This is why housework is a mugs' game. If Gillian hadn't been hoovering she'd never have found the appointment card for her dad's secret wedding to Celia. And she wouldn't now be speeding to the register office demanding to know why she wasn't invited.
Learning of Alan and Celia's plans for clandestine nuptials, headstrong offspring Gillian hits the Yorkshire roads to make her feelings known before the knot is tied. That's not the only shocking news in store for Gillian, with son Raff revealing that girlfriend Ellie is just weeks away from giving birth. Alan offers financial help to see Raff complete his studies, but with Caroline also needing a financial leg-up from Celia to wrest her home from duplicitous husband John, resources are stretched tighter than an overworked whippet's hamstring.
I hope it will soon become the norm for the old to be part of the mainstream of daily life.
Written by Joan Bakewell. The Daily Telegraph, 25th November 2013
It's been a thinnish week for drama but Last Tango in Halifax, Sally Wainwright's almost sugar-free romance about two pensioners - former lovestruck teenagers reunited by Facebook after 60 years - was back for a second series having won the nation's affection and a Bafta last time out.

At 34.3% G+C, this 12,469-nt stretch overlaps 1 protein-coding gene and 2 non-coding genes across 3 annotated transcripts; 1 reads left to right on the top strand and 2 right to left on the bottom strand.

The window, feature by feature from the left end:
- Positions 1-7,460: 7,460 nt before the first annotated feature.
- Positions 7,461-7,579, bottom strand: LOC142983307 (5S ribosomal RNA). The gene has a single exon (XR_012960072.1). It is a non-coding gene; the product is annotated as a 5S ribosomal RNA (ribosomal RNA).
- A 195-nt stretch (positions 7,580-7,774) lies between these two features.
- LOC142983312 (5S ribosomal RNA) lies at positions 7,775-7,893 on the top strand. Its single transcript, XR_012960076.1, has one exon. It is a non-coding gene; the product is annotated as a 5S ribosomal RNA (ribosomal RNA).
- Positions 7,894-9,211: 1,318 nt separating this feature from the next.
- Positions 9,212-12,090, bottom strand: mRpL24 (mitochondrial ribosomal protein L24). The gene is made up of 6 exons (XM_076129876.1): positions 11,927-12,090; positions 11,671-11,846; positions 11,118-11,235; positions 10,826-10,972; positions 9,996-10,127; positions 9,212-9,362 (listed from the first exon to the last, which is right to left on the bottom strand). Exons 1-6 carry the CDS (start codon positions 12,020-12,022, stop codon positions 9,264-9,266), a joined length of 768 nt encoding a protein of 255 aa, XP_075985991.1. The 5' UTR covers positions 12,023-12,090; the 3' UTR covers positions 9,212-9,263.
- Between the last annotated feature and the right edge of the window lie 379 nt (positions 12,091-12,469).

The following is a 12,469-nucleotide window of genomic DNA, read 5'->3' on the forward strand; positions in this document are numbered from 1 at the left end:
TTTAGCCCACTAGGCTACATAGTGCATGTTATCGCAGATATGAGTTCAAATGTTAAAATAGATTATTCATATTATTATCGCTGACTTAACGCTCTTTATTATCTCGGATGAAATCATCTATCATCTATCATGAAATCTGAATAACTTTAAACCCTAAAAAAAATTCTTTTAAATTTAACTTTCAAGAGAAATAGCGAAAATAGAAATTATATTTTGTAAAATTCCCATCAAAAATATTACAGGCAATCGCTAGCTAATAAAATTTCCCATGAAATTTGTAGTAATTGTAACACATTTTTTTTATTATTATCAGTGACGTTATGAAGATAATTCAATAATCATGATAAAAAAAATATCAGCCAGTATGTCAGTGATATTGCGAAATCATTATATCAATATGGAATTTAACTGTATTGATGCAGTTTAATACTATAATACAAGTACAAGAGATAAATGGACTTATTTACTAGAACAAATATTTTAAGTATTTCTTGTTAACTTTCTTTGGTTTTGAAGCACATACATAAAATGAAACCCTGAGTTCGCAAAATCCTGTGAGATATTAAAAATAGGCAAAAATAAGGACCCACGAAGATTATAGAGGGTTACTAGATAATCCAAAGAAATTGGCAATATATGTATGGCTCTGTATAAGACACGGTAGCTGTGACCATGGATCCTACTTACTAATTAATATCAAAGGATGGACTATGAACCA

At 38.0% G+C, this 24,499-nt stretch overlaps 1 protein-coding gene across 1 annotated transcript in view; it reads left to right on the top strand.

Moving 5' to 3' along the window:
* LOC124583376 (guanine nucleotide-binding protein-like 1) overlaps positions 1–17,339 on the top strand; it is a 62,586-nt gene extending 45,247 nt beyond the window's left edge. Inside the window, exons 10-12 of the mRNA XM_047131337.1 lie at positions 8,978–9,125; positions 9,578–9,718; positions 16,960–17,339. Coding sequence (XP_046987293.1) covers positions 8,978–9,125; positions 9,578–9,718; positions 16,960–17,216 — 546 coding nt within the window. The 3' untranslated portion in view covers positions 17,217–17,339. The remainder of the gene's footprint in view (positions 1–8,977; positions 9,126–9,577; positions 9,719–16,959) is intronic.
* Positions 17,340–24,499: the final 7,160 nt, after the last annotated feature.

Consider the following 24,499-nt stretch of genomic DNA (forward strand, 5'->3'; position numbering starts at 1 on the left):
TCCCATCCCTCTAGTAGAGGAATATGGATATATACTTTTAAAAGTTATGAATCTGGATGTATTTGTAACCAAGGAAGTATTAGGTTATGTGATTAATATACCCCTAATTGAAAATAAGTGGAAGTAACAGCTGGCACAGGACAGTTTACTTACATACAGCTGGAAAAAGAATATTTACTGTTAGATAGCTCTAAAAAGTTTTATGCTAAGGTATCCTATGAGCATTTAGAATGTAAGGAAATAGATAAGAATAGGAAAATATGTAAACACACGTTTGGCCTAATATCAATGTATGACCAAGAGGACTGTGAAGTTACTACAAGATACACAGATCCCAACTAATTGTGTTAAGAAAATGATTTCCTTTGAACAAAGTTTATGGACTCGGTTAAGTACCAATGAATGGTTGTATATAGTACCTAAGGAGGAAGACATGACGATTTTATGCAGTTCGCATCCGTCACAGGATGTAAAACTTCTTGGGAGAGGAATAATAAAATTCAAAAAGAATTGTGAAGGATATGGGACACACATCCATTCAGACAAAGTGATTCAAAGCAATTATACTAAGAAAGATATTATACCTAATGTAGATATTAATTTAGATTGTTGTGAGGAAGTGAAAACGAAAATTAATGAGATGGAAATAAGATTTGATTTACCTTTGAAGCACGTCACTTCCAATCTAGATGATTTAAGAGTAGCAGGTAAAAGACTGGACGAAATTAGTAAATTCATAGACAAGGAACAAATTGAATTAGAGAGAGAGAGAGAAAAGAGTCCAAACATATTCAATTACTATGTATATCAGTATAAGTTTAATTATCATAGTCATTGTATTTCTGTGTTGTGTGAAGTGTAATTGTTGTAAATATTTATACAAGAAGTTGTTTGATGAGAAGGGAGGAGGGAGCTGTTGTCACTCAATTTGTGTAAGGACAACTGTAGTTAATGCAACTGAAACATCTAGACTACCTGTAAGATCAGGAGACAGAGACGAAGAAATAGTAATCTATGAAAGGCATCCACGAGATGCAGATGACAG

Last Tango in Halifax returned for a new series with just under 6 million on Tuesday, according to overnight data.
Written by Tom Eames. Digital Spy, 20th November 2013
Sally Wainwright's story of septuagenarian love continues with quietly smouldering passion.
Written by Tom Birchenough. The Arts Desk, 20th November 2013
While Last Tango In Halifax is still beautifully acted, with moments of sharp truth, there were moments on its return when it was dancing too fast for its own good.
Written by Keith Watson. Metro, 20th November 2013
Don't be fooled by the cardigans and tea, there's nowt twee about this drama.
Written by Ellen E. Jones. The Independent, 20th November 2013
After the pounding melodrama of Ripper Street and Peaky Blinders, a drama that lets its dialogue breathe is an absolute joy.
Written by Rebecca Nicholson. The Guardian, 20th November 2013
One of the things that makes Last Tango so life-like is how wonderfully petty and two-faced it allows its characters to be, and the scenes between Caroline and Gillian are deftly handled by Sarah Lancashire and Nicola Walker.
Written by Jane Simon. The Mirror, 19th November 2013